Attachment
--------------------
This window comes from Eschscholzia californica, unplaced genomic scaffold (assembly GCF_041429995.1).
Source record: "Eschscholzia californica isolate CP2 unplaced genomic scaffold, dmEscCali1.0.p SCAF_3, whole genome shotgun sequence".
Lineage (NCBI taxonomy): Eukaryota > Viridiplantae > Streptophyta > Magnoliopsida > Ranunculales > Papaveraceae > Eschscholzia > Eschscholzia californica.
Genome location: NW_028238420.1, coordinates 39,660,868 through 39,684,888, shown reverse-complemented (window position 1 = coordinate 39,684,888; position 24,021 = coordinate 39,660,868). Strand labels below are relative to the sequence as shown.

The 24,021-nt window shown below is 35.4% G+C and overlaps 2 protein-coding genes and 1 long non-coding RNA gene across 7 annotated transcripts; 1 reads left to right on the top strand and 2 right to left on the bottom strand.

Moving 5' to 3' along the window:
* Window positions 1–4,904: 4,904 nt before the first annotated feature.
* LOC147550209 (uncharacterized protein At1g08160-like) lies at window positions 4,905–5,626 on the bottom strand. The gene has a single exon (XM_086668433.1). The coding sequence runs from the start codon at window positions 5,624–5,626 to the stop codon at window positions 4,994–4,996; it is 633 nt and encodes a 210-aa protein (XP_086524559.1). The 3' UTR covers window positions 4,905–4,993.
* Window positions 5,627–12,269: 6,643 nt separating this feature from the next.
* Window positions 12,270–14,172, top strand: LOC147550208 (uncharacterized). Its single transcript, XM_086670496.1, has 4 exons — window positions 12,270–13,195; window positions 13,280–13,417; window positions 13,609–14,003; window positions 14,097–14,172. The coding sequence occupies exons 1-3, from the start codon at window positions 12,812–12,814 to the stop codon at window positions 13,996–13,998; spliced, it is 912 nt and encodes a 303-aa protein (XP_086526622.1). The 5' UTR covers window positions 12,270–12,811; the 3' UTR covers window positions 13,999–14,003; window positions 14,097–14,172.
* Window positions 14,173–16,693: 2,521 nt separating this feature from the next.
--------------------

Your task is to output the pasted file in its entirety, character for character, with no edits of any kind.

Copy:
This window comes from Eschscholzia californica, unplaced genomic scaffold (assembly GCF_041429995.1).
Source record: "Eschscholzia californica isolate CP2 unplaced genomic scaffold, dmEscCali1.0.p SCAF_3, whole genome shotgun sequence".
Lineage (NCBI taxonomy): Eukaryota > Viridiplantae > Streptophyta > Magnoliopsida > Ranunculales > Papaveraceae > Eschscholzia > Eschscholzia californica.
Genome location: NW_028238420.1, coordinates 39,660,868 through 39,684,888, shown reverse-complemented (window position 1 = coordinate 39,684,888; position 24,021 = coordinate 39,660,868). Strand labels below are relative to the sequence as shown.

The 24,021-nt window shown below is 35.4% G+C and overlaps 2 protein-coding genes and 1 long non-coding RNA gene across 7 annotated transcripts; 1 reads left to right on the top strand and 2 right to left on the bottom strand.

Moving 5' to 3' along the window:
* Window positions 1–4,904: 4,904 nt before the first annotated feature.
* LOC147550209 (uncharacterized protein At1g08160-like) lies at window positions 4,905–5,626 on the bottom strand. The gene has a single exon (XM_086668433.1). The coding sequence runs from the start codon at window positions 5,624–5,626 to the stop codon at window positions 4,994–4,996; it is 633 nt and encodes a 210-aa protein (XP_086524559.1). The 3' UTR covers window positions 4,905–4,993.
* Window positions 5,627–12,269: 6,643 nt separating this feature from the next.
* Window positions 12,270–14,172, top strand: LOC147550208 (uncharacterized). Its single transcript, XM_086670496.1, has 4 exons — window positions 12,270–13,195; window positions 13,280–13,417; window positions 13,609–14,003; window positions 14,097–14,172. The coding sequence occupies exons 1-3, from the start codon at window positions 12,812–12,814 to the stop codon at window positions 13,996–13,998; spliced, it is 912 nt and encodes a 303-aa protein (XP_086526622.1). The 5' UTR covers window positions 12,270–12,811; the 3' UTR covers window positions 13,999–14,003; window positions 14,097–14,172.
* Window positions 14,173–16,693: 2,521 nt separating this feature from the next.